Had been in local theatre for six years, comprised of three years travelling in children’s theatre, and three years in adult theatre before he went to Christchurch to work in children’s television programmes
Actor’s face familiar to many viewers
Press, 19 April 1989, Page 19
"My God — it’s Count Homogenised!” Christchurch actor Russell Smith still encounters that reaction from time to time — an instant flash of recognition for a part he played years ago. “Count Homogenised” was a children’s series, a spoof of Dracula, one which lingers in the memories of many of the children of the time — some of whom are now in their twenties.
The part Smith plays in TVNZ’s 10-part drama series “Shark in the Park” is far removed from that of Count Homogenised. Smith’s Detective Bernie Gregory is a tough, streetwise cop without an ounce of humour in his wiry frame. He has seen it all — murder, bashings, gang violence, drug deaths, and rape.
It has left him a bitter and intolerant man with no time for people who don’t do their jobs properly. Not surprisingly he’s often the cause of tension around the station.
The five months Smith spent in Wellington making the series marked his first prolonged stay in the capital for 10 years. In Christchurch he has been involved with theatre work, mostly with the Court Theatre, and children’s television, notably with producer Kim Gabara.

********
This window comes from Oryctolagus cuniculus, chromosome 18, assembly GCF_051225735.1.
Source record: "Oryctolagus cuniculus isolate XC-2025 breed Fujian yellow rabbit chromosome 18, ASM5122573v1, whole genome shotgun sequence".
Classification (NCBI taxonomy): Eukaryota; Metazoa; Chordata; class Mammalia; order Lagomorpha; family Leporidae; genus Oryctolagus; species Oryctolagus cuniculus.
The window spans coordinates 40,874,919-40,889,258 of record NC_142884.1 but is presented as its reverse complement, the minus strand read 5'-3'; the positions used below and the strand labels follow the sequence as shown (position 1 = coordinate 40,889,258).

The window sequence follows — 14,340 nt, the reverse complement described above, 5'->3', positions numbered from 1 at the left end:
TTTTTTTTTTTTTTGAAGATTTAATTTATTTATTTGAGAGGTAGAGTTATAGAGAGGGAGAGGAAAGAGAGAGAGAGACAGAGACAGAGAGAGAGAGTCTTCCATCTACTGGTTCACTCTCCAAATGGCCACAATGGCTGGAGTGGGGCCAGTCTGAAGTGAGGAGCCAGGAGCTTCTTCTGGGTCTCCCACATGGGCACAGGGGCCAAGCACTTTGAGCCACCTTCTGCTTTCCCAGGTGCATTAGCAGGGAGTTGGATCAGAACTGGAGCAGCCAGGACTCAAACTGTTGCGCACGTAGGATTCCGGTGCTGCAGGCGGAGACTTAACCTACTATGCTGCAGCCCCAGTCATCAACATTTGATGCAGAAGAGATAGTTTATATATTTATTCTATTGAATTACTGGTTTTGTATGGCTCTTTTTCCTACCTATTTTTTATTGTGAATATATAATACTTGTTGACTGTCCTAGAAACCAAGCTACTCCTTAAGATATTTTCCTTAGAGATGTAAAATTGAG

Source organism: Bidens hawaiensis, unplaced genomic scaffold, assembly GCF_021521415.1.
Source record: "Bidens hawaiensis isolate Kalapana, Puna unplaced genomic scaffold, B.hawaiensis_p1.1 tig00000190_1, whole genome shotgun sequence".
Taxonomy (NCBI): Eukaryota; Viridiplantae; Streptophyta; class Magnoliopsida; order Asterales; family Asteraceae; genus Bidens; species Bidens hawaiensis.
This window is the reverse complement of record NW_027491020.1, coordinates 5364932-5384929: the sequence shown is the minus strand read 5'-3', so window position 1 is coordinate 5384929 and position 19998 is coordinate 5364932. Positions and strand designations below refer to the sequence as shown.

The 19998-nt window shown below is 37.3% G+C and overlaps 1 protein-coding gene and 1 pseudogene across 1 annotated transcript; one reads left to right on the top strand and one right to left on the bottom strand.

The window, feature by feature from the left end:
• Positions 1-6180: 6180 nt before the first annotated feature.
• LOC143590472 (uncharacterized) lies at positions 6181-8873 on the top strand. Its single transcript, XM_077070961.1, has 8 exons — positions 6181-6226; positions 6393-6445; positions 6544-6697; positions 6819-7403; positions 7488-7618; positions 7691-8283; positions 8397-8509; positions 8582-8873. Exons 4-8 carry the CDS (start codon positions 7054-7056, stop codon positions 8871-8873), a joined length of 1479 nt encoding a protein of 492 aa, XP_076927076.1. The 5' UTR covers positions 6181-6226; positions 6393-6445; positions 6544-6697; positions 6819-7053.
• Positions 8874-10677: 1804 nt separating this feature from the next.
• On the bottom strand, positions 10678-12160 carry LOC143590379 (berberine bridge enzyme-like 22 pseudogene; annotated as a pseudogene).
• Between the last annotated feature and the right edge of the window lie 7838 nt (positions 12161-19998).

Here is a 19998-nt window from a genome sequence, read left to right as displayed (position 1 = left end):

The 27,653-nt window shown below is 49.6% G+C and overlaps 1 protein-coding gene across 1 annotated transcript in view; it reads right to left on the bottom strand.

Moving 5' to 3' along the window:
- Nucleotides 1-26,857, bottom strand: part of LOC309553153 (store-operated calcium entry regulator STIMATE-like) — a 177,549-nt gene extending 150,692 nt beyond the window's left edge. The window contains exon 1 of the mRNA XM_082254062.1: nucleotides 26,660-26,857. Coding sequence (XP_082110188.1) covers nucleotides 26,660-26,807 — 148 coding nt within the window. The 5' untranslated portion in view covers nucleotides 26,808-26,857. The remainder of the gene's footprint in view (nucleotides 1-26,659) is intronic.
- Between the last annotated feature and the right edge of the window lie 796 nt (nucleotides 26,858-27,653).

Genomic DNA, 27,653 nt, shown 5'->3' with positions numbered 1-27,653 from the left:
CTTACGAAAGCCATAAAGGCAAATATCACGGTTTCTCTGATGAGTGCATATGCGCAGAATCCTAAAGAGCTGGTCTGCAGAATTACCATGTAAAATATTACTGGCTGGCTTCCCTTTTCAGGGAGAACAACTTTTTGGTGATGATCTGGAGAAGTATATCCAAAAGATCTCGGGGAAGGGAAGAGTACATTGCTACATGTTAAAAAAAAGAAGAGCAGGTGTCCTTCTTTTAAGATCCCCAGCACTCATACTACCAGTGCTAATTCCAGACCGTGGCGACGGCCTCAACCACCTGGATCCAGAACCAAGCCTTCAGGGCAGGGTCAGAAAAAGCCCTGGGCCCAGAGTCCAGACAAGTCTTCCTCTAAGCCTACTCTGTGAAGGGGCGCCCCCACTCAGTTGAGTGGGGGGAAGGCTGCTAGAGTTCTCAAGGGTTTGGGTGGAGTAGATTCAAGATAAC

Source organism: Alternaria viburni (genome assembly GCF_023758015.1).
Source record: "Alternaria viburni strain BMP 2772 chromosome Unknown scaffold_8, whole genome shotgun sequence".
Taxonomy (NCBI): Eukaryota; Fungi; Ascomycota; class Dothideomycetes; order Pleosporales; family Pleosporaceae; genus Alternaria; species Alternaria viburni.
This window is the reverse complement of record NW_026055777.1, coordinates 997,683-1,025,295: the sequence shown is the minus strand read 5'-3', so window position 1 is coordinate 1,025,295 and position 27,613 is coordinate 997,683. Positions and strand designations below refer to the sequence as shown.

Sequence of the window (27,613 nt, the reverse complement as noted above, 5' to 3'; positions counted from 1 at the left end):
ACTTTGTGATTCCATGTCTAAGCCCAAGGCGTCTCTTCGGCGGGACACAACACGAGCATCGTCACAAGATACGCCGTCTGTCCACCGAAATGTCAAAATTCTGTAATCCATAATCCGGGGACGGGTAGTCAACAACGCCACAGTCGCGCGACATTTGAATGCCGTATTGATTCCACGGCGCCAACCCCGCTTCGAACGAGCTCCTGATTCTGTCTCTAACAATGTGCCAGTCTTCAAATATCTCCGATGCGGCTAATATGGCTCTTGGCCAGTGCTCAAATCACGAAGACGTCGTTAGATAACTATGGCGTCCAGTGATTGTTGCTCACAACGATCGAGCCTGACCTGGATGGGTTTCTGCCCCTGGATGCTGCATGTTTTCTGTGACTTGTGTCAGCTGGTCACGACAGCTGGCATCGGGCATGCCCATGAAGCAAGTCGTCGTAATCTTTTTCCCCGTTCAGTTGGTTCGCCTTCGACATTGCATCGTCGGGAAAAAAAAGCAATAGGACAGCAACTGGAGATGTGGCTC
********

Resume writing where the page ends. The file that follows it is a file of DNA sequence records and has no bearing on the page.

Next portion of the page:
For a period he gave up theatre work to concentrate on bringing up his five-year-old son, but was delighted to be able to work on “Play School.” “Having a child in the same age group was a great help but as an actor it was a big decision. The majority of people put ‘Play School’ and other children’s programmes at the bottom of the heap so I was worried about the effect it might have on my career. It was really great to get offered ‘Shark in the Park’ after that.
“In some small way it might help to break down this silly preconception people have about children’s television — it’s a sort of implication that you’re not really fit for any other sort of role. It doesn’t happen in Australia or Britain where actors have much greater respect — it just seems to be something peculiar to this country.”